How to home school Science and Mathematics in the UK

While some see science as a subject with no practical value in the real world, science actually helps develop awareness, critical thinking skills and enhances mathematical skills. Subjects like biology help children gauge their place in the world and help them to develop healthy interests in nature. These interests can then be developed even further in English classes.

This might be needed for University entrance, or in case the decision is made to study a Science at A-Level. Almost every industry recognises the importance of holding science qualifications, and the practical application of science knowledge is often overlooked. However, science teaching should become more focused as students get older. By focusing on one science subject, or a group of core topics (which may overlap the sciences), a syllabus can be developed that focuses on topics of interest and relevance.

Other Subjects

Not all subjects are deemed necessary for all levels. Design technology and physical education are subjects that can be taught as an extra-curricular activity, and priority should be place on core subjects that demand the greatest resources. This does not mean that you should neglect these subjects, but there are more imaginative ways to teach these subjects without draining resources from other areas. History and Geography are subjects that can open the doors to a wide variety of future qualifications. Both have significant importance to certain fields, such as politics and environmental science. These are academic subjects and can be taught in conjunction with other subjects, such as English and Science respectively. The main lesson to learn when developing a curriculum is to keep it well-rounded and adaptable. Developing a foundation in all subjects allows children to decide their own pathway and makes it easier for them to find their interests that might one day develop into further study or a career.

How to get A Levels and GCSE’s if you are home schooling online?

In the old days, correspondence courses allowed home school students to work remotely by exchanging lesson plans, resources, coursework and even exam papers through the mail. Now we are blessed with the internet and online home school tuition can be the right of every child with a computer and good internet access. The key steps to success for online A Level or online GCSE home school exams are as follows:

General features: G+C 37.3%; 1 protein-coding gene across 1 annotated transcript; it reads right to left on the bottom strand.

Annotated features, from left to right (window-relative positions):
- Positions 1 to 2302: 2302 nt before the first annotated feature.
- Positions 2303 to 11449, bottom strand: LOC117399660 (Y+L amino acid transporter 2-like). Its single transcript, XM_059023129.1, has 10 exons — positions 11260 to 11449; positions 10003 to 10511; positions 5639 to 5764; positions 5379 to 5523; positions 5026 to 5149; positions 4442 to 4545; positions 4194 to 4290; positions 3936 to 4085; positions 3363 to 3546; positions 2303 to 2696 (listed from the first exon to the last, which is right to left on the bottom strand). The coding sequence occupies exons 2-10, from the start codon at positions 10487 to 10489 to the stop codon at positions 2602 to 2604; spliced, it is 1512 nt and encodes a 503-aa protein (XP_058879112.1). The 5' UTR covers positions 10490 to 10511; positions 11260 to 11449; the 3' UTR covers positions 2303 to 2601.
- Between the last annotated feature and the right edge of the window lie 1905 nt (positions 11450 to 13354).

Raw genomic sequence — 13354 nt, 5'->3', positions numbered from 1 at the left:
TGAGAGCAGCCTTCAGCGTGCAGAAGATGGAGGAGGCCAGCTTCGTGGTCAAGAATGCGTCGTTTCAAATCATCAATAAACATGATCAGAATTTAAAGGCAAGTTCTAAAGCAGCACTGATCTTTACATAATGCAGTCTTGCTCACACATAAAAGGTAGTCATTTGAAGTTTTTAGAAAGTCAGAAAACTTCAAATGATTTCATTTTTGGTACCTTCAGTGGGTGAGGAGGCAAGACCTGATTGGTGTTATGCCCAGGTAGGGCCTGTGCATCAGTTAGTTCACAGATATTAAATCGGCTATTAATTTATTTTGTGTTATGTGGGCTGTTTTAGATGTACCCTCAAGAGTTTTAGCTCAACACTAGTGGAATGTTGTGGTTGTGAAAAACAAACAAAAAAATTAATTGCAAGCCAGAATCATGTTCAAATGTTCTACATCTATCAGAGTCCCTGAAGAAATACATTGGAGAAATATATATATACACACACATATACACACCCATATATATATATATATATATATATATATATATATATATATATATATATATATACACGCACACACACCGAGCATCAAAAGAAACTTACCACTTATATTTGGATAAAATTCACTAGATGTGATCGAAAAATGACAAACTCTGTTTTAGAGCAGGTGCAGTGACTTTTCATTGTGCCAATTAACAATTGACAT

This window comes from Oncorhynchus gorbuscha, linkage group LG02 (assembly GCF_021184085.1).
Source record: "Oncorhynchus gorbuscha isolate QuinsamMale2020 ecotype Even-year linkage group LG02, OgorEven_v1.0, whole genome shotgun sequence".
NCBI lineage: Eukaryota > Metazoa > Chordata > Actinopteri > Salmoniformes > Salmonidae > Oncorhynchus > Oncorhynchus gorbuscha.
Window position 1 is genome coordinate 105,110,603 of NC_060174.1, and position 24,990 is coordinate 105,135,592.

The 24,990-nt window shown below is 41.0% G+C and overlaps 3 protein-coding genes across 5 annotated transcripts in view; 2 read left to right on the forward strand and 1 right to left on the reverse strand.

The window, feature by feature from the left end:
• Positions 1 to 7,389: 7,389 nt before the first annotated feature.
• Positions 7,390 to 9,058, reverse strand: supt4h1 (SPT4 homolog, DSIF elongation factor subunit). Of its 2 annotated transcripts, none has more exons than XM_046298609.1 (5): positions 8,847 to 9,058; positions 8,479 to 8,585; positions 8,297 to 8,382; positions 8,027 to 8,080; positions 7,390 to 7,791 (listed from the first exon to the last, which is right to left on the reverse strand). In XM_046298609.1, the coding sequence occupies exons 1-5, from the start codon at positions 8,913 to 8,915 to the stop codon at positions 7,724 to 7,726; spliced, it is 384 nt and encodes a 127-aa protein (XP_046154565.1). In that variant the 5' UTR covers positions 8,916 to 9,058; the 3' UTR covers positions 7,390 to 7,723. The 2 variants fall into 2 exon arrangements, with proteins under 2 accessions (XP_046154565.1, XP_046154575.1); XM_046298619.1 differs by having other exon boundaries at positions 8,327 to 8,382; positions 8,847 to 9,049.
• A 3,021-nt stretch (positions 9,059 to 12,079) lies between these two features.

1. Choose the subjects that you will succeed at, that you enjoy and that you know will help on your chosen career path (if you have one)
  2. Register with a good online home school course, or engage home school private tutors to prepare a course and syllabus for you
  3. Register and pay for a private exam centre where you will take the final exams
  4. Build your syllabus and timetable ensuring that you cover all parts of the course needed for the exams. It can be great fun to go off-piste but remember that you only have a finite amount of time (although the beauty of home schooling is that you can choose how much time you want to take over your course).
  5. Make sure that you are able to teach each of the necessary components. If you aren’t an expert at a particular subject check out our home schooling resources page.
  6. Ensure at least 20% of your teaching time is spent on exam preparation (revision, consolidation and another 10% on university application preparation). The final month before the exams should be spent entirely on revision.

Learn More about SLT Homeschooling